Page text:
Back in high school, my father coached my AAU basketball team- a hodgepodge of players who were just good enough to get invited to tournaments, where we would then get manhandled by teams with actual talent. We had very little size, but we played solid, scrappy defense. Unfortunately, we didn't get a lot of rebounds. This incensed my dad, whose primary coaching tool was screaming "BOX!" (as in "box out") as loudly as possible, whenever a shot would go up.
One day, after a particularly disappointing game, he told us the story of some barnyard animals who avoided all of the tasks necessary to prepare a meal for themselves, yet they still wanted to partake in the feast. The protagonist, Henny Penny, would ask them all "Who will pick the grain?" or "Who will knead the dough?", and animals like Lucy Goosey and Turkey Lurkey would summarily reply, "Not I!" Henny Penny was left to do all of the work, but, predictably, the other animals were more than happy to dig in once it was time to eat. The goal of the story was to point out our team's reluctance to do the grunt work that needed to be done (i.e, rebounding), even though all of us wanted to reap the rewards of victory.
Enter Assemblywoman Barbara Lifton. Her guest column on redistricting in the Ithaca Journal illustrates how Henny Penny and Turkey Lurkey are sometimes the same creature. The beginning of her piece is in the Henny Penny mold, presenting some important considerations and questions for redistricting reform, including compliance with Voting Rights Act, respecting communities of interest, etc.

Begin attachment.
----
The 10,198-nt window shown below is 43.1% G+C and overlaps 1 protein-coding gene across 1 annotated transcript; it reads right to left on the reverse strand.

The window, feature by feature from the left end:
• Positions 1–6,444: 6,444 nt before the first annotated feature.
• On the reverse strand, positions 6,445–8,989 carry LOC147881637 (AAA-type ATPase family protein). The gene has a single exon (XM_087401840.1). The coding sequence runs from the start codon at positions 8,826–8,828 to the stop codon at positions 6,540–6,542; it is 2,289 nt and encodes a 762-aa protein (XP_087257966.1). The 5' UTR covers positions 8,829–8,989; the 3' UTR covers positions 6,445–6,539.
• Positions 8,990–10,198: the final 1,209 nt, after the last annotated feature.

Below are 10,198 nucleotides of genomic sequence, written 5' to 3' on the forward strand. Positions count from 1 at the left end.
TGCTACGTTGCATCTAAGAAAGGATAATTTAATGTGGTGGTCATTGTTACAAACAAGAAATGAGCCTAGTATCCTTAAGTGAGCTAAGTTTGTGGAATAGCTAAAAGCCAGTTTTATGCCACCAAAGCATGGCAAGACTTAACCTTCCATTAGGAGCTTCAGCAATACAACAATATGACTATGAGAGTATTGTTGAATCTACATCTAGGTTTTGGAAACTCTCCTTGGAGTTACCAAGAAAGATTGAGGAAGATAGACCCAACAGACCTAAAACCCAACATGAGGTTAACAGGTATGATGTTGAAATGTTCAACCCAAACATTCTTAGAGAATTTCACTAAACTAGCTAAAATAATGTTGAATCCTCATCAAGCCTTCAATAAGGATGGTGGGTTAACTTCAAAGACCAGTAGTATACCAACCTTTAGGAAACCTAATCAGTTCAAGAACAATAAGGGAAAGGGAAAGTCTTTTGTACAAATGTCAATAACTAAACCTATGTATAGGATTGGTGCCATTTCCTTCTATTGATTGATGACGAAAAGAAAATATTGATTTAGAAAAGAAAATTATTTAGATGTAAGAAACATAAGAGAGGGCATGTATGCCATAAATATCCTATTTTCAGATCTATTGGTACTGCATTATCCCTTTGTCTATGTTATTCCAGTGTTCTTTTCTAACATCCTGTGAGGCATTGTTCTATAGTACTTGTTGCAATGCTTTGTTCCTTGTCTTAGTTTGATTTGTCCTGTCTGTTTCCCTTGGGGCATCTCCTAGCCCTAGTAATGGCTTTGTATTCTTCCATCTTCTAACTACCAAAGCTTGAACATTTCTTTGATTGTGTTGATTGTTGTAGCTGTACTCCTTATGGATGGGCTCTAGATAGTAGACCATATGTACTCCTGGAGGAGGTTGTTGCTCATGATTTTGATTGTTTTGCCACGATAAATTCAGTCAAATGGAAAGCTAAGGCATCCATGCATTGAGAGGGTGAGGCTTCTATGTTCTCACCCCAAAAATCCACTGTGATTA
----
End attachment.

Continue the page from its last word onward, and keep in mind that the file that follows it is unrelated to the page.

But these considerations begin to sound more like excuses that undermine reform as the article goes on. For instance, Lifton wonders aloud whether we could find non-partisans "who would be willing to take on the complex task" of redrawing the boundaries for New York's Congressional and state legislative districts, even though 2.3 million New Yorkers are not registered to any political party. And she struggles to understand how an independent commission might be structured (as if one must be adopted out of whole cloth) ignoring the fact that such commissions already exist elsewhere. In short, it's as if she's premptively saying "Not I!", a la Turkey Lurkey.
In fairness, I have no trouble with being cautious on redistricting reform; we should be wary of recreating the current structure that keeps the power to draw district lines, in essence, with the legislature. Similarly, we must ensure that minority communities get a fair shake. However, those who are facilitating the discussion should, at the very least, present redistricting reform as an issue with obstacles and substantial benefits, not simply highlighting the negatives. Had Henny Penny pitched the work as back-breaking labor to produce a meal that was "pedestrian" or "lacking inspiration", the story wouldn't make any sense. Who's going to give up a day of frolicking on the farm for that?
The Brennan Center salutes any and all who support meaningful and effective redistricting reform, including Assemblywoman Lipton. But we hope said supporters are converting more of our state's Turkey Lurkeys into Henny Pennys, and not the other way around.